If you’re still battling medical school debt, you’re certainly not alone.
In fact, according to the American Medical Student Association, more than 86% of graduates in the medical field end up carrying educational debt.
And with the average amount owed coming in just under $200k, it can be pretty stressful to say the least.
Careers in the health care industry can certainly be lucrative, but not right out of the gate.
As a resident or new practitioner, chances are you won’t be making enough to make much of a dent in your student loans.
The good news is, it’s entirely possible to start chipping away and climbing out of that massive hole now, well before you’re commanding a higher salary.
The following strategies should help make paying off medical school debt faster, easier and much less stressful.
Start making payments now.
It can be incredibly tempting to opt for deferment and postpone your student loan payments while you work toward launching your career, but doing so may not be the wisest option.
That’s because in the interim, those balances will continue to accrue interest, which means that when you do finally start paying on them, they may be thousands of dollars higher than when you first graduated.
For instance, let’s say you chose to pause payments for a period of three years on student debt totaling the national average of $196,000.
While that amount alone may seem astronomical, pushing off your payments will make it even worse. Assuming an average interest rate of 6.25%, you’d be looking at another $37,000 added on, bringing your total owed up to $233,000.
And interest would continue to accrue on that new balance as well.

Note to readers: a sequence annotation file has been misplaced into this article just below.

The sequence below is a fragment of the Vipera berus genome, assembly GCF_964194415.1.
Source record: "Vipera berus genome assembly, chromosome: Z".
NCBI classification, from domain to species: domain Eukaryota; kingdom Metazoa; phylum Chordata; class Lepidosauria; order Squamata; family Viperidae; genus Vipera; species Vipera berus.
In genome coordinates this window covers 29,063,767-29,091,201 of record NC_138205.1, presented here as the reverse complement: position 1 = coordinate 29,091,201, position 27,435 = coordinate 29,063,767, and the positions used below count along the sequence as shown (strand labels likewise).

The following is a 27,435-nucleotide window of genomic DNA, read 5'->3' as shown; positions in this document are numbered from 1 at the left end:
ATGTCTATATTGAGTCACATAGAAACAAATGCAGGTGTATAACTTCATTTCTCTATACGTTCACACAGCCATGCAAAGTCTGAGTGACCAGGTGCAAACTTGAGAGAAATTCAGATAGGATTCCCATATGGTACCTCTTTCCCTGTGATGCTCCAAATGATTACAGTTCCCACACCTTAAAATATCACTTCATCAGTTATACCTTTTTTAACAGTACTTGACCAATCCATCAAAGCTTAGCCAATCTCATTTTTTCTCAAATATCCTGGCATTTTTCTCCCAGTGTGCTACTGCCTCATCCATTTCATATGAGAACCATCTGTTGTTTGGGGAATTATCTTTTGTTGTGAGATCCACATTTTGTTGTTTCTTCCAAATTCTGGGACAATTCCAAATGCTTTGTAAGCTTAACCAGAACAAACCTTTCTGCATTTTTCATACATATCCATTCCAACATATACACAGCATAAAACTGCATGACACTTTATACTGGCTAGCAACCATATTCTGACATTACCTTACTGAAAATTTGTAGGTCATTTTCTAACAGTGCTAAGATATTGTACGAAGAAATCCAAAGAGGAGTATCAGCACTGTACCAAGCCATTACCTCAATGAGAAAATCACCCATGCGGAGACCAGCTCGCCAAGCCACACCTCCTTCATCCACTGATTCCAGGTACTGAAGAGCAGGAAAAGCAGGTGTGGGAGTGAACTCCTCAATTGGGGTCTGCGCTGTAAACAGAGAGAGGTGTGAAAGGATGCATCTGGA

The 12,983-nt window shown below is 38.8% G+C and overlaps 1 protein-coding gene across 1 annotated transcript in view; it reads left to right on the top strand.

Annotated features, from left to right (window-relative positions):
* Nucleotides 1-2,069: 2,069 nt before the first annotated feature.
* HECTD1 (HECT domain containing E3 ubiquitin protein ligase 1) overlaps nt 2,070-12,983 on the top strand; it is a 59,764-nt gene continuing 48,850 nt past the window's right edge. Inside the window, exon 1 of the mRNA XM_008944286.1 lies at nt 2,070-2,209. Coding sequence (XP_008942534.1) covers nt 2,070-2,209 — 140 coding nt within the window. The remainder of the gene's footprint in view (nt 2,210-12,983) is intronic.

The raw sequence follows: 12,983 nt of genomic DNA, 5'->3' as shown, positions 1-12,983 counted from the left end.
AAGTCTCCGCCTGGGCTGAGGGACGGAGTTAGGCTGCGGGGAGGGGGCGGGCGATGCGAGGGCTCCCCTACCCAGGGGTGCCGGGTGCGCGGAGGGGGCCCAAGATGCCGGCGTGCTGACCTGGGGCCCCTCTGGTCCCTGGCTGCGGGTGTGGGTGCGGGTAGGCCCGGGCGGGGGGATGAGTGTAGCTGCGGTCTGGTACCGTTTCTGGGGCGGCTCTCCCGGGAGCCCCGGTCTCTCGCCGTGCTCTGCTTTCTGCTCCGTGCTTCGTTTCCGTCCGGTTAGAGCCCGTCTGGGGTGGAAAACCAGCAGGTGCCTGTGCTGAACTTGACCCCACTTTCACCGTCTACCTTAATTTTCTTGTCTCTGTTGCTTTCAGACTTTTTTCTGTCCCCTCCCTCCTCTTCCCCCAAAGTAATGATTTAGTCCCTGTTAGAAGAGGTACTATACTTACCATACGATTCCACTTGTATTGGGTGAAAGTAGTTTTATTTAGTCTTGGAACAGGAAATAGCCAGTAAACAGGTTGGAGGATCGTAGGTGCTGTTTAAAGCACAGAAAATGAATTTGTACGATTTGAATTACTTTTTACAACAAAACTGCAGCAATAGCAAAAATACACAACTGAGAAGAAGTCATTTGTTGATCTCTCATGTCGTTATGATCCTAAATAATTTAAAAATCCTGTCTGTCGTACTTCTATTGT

To avoid this, try to at least make partial payments during your residency.
Deferment and forbearance should only be used as a last resort.
Consider income-driven repayment options.
If you can’t afford full payments in the beginning, you may be able to sign up for a repayment plan that is based on your current income.
These are federal programs that are designed to lower student loan bills for those struggling to repay them.
There are four such programs available which cap monthly payment amounts at a specified percentage of your income, extend the period of repayment to up to 25 years and may even forgive any balance that remains after the repayment period is expired.
With this approach, your monthly payments will be significantly lower.
For instance, with an annual income of $56,000, your loan payments could be as low as $315 a month. To sign up for income-driven repayment, visit studentloans.gov, choose the option you want and complete the application.
It’s important to keep in mind, however, that income-driven repayment may not cover all of the accrued interest on your loan, which means your balance could actually increase.
One option – Revised Pay as You Earn (REPAYE) offsets this by offering a subsidy which waives half of the unpaid interest.
Also note, you must recertify each year, which means your payments will increase as your income does.